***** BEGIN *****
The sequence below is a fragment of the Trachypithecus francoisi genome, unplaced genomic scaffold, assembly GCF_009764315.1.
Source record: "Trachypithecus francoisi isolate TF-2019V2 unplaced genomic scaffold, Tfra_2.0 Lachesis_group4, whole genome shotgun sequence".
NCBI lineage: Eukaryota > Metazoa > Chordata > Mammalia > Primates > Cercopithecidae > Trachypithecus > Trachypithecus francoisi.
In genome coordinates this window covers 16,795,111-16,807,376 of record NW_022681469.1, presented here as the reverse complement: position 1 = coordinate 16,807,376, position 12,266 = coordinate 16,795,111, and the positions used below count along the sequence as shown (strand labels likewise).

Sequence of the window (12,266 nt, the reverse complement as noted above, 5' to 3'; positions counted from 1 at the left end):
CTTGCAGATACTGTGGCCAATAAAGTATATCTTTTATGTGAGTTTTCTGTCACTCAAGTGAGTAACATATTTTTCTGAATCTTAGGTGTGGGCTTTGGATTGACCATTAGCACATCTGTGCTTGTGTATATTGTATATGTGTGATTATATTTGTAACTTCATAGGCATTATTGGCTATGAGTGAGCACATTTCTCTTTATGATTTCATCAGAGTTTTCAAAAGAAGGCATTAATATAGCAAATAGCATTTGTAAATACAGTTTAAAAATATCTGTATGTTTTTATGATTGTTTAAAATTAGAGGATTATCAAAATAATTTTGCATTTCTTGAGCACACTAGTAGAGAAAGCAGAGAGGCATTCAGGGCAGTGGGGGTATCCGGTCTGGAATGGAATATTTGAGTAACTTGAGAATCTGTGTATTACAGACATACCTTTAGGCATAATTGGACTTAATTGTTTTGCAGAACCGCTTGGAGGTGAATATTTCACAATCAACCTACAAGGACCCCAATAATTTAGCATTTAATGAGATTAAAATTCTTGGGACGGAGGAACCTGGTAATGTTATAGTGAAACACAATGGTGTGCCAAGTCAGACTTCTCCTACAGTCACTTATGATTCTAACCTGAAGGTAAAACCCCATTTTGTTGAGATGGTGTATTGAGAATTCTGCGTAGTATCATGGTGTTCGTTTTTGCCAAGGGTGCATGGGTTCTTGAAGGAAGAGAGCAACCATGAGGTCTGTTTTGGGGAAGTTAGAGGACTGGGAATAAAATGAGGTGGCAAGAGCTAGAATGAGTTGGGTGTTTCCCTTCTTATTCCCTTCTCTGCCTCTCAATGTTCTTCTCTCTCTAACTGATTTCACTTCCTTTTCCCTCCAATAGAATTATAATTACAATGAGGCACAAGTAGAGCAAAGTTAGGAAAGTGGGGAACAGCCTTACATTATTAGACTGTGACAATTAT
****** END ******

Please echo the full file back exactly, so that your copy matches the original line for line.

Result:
The sequence below is a fragment of the Trachypithecus francoisi genome, unplaced genomic scaffold, assembly GCF_009764315.1.
Source record: "Trachypithecus francoisi isolate TF-2019V2 unplaced genomic scaffold, Tfra_2.0 Lachesis_group4, whole genome shotgun sequence".
NCBI lineage: Eukaryota > Metazoa > Chordata > Mammalia > Primates > Cercopithecidae > Trachypithecus > Trachypithecus francoisi.
In genome coordinates this window covers 16,795,111-16,807,376 of record NW_022681469.1, presented here as the reverse complement: position 1 = coordinate 16,807,376, position 12,266 = coordinate 16,795,111, and the positions used below count along the sequence as shown (strand labels likewise).

Sequence of the window (12,266 nt, the reverse complement as noted above, 5' to 3'; positions counted from 1 at the left end):
CTTGCAGATACTGTGGCCAATAAAGTATATCTTTTATGTGAGTTTTCTGTCACTCAAGTGAGTAACATATTTTTCTGAATCTTAGGTGTGGGCTTTGGATTGACCATTAGCACATCTGTGCTTGTGTATATTGTATATGTGTGATTATATTTGTAACTTCATAGGCATTATTGGCTATGAGTGAGCACATTTCTCTTTATGATTTCATCAGAGTTTTCAAAAGAAGGCATTAATATAGCAAATAGCATTTGTAAATACAGTTTAAAAATATCTGTATGTTTTTATGATTGTTTAAAATTAGAGGATTATCAAAATAATTTTGCATTTCTTGAGCACACTAGTAGAGAAAGCAGAGAGGCATTCAGGGCAGTGGGGGTATCCGGTCTGGAATGGAATATTTGAGTAACTTGAGAATCTGTGTATTACAGACATACCTTTAGGCATAATTGGACTTAATTGTTTTGCAGAACCGCTTGGAGGTGAATATTTCACAATCAACCTACAAGGACCCCAATAATTTAGCATTTAATGAGATTAAAATTCTTGGGACGGAGGAACCTGGTAATGTTATAGTGAAACACAATGGTGTGCCAAGTCAGACTTCTCCTACAGTCACTTATGATTCTAACCTGAAGGTAAAACCCCATTTTGTTGAGATGGTGTATTGAGAATTCTGCGTAGTATCATGGTGTTCGTTTTTGCCAAGGGTGCATGGGTTCTTGAAGGAAGAGAGCAACCATGAGGTCTGTTTTGGGGAAGTTAGAGGACTGGGAATAAAATGAGGTGGCAAGAGCTAGAATGAGTTGGGTGTTTCCCTTCTTATTCCCTTCTCTGCCTCTCAATGTTCTTCTCTCTCTAACTGATTTCACTTCCTTTTCCCTCCAATAGAATTATAATTACAATGAGGCACAAGTAGAGCAAAGTTAGGAAAGTGGGGAACAGCCTTACATTATTAGACTGTGACAATTAT